Consumers Not Ready To Commit
By definition, the recession is over, with expansion of gross domestic product in each of the last four quarters. But to a lot of Americans, the downturn doesn’t feel finished.
The tale of today’s economy revolves around two players, each following its own path.
For businesses, the picture is modestly positive. Inventories are building slowly, and orders for manufactured goods rose slightly in July, suggesting optimism is on the rise. However, U.S. businesses remain cautious with their money, as orders for core capital goods fell 8% for the month, the largest decline since the start of 2009.
Corporate profits have been strong in recent quarters, and U.S. businesses appear to be on increasingly solid footing. Unfortunately, the same cannot be said for the consumer.
Spending on capital goods was trending higher before the unexpected decline in July. Generally, hiring follows a rise in investment spending. But the July declines do not bode well for the labor market. Blue Chip Economic Indicators economists expect the unemployment rate to remain above 9% through the end of 2011, reflecting a muted recovery in the labor market.
Weakness in the housing market and stocks’ declines from April highs have consumers worried about their current wealth. Weakness in the labor market has consumers worried about their future earning power. Measures of consumer sentiment, such as surveys and data on spending, suggest that those worries are translating into fiscal conservatism that, while likely to improve household balance sheets, will not stimulate the economy.
Consumer spending accounts for about two-thirds of the U.S. economy, and if individual Americans continue to sit on their wallets, economic growth will have trouble meeting consensus estimates, which call for expansion of about 2.6% in the second half of this year and at least 2.8% in 2011.
The torrid growth in corporate profits this year is not likely to repeat in 2011, while spending on personal consumption is expected to rise. The Blue Chip consensus projects spending growth of 2.5% next year, up from 1.7% this year. While such an increase may not sound like much on the surface, consumption spending topped $9 trillion in the year ended June. When you consider numbers that big, an extra 0.8% can mean a lot for companies dependent on consumer spending and the firms that supply those companies. History suggests 2.5% growth is well within reach. Over the last 50 years, consumption spending has grown at an average annualized rate of 3.4%.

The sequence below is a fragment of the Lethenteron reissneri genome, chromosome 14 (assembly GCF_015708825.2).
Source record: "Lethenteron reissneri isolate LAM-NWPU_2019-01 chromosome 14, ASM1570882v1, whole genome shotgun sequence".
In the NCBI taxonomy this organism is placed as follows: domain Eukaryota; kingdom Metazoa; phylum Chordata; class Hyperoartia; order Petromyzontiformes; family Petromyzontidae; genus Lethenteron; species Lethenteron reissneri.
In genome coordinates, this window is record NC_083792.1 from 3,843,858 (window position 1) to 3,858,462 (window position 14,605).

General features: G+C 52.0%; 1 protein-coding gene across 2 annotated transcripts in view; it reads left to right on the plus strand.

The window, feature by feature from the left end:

Of course, we’re still a long way from 2011. The consensus projects corporate profits, as measured by the U.S. Bureau of Economic Analysis, will climb 6.9% next year, down from the 8.7% growth expected in January and the 26.5% expected for 2010. Estimates for 2011 are rising, but at a slower pace than 2010 estimates.
Are the estimates for personal consumption and corporate profits reasonable? Yes. Is there risk to those estimates, particularly for personal consumption? Certainly. And recent action by the economists in the Blue Chip consensus suggests they recognize that risk. Expectations for growth of GDP and consumption spending have fallen in recent months, and further declines would not be a surprise.
For hints about the direction of the economy, pay attention to the consumer and stock-market indexes. Businesses have at least partially bought into the idea of a recovery, and if the consumer gets on board and starts to spend, businesses in turn should step up their hiring.
For now, the University of Michigan and Conference Board indexes of consumer confidence remain below long-term norms. Key drivers of consumer confidence include the stock market, the cost of energy and consumer goods, the labor market, and the housing market. Inflation appears to be under control, but the jury on the other three drivers is still out. Developments on all three fronts will affect what the consumer does in the year ahead.